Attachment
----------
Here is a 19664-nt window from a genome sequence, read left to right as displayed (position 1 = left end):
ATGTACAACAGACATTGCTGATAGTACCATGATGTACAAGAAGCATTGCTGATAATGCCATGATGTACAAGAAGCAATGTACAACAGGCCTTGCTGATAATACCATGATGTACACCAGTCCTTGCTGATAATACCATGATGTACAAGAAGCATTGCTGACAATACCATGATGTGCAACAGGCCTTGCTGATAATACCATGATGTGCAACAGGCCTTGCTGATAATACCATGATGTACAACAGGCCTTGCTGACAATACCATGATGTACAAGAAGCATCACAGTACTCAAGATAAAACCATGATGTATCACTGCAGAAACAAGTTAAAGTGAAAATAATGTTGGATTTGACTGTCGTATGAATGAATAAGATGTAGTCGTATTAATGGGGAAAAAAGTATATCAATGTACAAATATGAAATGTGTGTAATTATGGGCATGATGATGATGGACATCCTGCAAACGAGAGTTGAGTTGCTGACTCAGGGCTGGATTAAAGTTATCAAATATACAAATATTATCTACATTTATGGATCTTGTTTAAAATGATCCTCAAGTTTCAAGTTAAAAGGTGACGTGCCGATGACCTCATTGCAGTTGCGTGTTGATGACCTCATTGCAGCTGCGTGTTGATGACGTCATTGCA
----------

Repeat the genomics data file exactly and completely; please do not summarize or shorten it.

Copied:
Here is a 19664-nt window from a genome sequence, read left to right as displayed (position 1 = left end):
ATGTACAACAGACATTGCTGATAGTACCATGATGTACAAGAAGCATTGCTGATAATGCCATGATGTACAAGAAGCAATGTACAACAGGCCTTGCTGATAATACCATGATGTACACCAGTCCTTGCTGATAATACCATGATGTACAAGAAGCATTGCTGACAATACCATGATGTGCAACAGGCCTTGCTGATAATACCATGATGTGCAACAGGCCTTGCTGATAATACCATGATGTACAACAGGCCTTGCTGACAATACCATGATGTACAAGAAGCATCACAGTACTCAAGATAAAACCATGATGTATCACTGCAGAAACAAGTTAAAGTGAAAATAATGTTGGATTTGACTGTCGTATGAATGAATAAGATGTAGTCGTATTAATGGGGAAAAAAGTATATCAATGTACAAATATGAAATGTGTGTAATTATGGGCATGATGATGATGGACATCCTGCAAACGAGAGTTGAGTTGCTGACTCAGGGCTGGATTAAAGTTATCAAATATACAAATATTATCTACATTTATGGATCTTGTTTAAAATGATCCTCAAGTTTCAAGTTAAAAGGTGACGTGCCGATGACCTCATTGCAGTTGCGTGTTGATGACCTCATTGCAGCTGCGTGTTGATGACGTCATTGCA